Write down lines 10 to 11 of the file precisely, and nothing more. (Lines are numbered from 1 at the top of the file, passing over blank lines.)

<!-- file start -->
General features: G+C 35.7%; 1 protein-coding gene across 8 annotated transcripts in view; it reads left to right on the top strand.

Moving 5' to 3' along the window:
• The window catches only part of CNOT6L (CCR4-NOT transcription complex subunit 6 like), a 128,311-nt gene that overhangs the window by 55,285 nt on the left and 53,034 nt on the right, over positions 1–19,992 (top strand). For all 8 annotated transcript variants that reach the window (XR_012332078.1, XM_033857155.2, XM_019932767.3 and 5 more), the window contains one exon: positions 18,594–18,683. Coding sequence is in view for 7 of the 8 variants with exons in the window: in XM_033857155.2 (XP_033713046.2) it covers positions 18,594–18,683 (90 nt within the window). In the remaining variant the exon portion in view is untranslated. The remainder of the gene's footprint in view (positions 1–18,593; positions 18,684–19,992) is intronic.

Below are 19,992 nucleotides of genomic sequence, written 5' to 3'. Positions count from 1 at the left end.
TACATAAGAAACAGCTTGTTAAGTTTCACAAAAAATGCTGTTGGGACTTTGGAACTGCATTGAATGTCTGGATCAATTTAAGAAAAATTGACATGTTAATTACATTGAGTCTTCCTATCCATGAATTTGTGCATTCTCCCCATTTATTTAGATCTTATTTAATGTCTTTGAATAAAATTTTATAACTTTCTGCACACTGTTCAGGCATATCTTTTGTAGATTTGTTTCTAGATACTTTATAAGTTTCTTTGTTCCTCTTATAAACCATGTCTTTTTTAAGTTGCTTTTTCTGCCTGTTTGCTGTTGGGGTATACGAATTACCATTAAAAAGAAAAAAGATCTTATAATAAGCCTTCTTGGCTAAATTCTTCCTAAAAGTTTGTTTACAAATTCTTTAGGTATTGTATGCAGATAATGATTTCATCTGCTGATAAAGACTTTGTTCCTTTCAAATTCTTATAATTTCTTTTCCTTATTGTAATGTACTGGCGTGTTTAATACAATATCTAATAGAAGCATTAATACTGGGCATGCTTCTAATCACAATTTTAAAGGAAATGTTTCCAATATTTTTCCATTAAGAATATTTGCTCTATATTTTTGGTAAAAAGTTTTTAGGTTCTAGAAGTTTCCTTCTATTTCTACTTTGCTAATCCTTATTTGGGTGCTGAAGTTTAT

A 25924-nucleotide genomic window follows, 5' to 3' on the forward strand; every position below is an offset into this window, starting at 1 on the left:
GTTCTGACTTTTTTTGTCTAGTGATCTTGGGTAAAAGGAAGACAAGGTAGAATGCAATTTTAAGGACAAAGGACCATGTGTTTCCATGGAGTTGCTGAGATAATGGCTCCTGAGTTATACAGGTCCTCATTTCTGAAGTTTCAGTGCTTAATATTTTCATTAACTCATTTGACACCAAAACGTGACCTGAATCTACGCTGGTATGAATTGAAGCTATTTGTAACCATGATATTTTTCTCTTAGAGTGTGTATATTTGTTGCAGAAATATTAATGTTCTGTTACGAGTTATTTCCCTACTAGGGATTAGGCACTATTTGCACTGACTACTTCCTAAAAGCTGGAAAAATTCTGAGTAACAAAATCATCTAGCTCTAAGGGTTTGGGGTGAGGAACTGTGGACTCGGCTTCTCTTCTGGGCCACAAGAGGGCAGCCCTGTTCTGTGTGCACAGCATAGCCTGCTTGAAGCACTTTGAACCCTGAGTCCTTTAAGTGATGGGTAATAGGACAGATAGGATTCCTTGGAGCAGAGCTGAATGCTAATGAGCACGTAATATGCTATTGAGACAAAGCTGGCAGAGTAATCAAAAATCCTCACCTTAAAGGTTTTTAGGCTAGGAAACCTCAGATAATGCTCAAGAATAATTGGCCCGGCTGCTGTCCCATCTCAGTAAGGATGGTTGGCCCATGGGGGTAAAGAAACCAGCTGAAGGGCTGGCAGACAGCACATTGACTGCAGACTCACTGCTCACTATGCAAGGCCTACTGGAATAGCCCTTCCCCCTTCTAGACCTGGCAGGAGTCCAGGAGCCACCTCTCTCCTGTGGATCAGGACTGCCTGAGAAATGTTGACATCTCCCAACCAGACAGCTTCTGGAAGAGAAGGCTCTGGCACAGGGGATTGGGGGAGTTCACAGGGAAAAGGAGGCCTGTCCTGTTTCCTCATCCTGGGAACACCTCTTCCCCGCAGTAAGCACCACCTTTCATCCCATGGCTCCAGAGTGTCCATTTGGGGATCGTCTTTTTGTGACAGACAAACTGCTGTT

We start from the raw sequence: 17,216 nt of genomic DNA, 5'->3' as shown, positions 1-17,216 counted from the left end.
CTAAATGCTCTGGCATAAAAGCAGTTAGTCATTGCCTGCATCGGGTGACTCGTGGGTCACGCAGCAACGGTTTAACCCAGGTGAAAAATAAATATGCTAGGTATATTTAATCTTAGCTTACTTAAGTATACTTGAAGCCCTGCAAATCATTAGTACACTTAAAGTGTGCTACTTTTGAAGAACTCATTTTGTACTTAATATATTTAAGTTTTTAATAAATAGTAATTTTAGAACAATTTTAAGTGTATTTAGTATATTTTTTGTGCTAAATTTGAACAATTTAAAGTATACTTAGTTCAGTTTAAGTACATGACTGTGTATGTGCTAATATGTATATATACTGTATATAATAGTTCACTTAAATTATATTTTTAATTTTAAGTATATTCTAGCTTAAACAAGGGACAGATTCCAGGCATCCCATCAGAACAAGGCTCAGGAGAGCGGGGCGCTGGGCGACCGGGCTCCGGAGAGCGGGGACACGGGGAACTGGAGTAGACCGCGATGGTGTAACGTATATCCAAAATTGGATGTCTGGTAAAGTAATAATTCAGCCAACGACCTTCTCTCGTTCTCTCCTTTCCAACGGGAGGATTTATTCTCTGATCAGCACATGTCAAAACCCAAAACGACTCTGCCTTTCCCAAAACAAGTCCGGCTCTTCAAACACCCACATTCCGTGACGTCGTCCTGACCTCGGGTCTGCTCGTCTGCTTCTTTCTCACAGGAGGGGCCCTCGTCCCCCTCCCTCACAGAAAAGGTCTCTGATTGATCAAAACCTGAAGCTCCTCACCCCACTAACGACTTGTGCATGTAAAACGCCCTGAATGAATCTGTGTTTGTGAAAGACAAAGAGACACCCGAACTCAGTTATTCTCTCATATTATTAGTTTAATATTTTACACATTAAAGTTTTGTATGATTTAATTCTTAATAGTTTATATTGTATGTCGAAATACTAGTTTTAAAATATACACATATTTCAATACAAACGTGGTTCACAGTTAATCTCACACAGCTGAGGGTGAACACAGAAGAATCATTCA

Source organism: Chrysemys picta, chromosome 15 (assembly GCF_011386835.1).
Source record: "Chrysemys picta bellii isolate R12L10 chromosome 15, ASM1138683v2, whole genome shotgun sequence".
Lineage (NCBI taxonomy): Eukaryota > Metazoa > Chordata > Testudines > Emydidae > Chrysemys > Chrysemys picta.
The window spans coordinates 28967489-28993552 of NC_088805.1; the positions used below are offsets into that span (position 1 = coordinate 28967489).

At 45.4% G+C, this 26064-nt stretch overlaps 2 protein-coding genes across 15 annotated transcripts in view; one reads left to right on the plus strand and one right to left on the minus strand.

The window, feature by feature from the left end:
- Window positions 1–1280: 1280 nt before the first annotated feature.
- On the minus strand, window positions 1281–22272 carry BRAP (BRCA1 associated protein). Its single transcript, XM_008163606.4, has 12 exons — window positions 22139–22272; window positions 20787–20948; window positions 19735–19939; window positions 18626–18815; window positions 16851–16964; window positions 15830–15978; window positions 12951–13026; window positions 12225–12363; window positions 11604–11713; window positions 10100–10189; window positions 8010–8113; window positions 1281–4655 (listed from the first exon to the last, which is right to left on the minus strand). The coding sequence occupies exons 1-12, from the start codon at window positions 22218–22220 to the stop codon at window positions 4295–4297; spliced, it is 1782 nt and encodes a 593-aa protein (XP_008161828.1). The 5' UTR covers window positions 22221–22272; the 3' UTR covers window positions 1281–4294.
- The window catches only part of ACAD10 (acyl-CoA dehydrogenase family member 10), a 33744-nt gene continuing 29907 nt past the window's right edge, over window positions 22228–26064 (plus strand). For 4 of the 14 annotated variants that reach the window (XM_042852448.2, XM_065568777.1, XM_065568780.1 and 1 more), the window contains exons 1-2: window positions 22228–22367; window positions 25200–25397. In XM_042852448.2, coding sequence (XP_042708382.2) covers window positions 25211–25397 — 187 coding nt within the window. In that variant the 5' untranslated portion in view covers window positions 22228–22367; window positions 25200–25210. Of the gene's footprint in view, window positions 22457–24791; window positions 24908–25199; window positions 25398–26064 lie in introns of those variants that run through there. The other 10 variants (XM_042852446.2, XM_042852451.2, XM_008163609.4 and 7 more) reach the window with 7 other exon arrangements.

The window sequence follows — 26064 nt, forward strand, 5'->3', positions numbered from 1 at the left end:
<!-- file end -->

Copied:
Source organism: Chrysemys picta, chromosome 15 (assembly GCF_011386835.1).
Source record: "Chrysemys picta bellii isolate R12L10 chromosome 15, ASM1138683v2, whole genome shotgun sequence".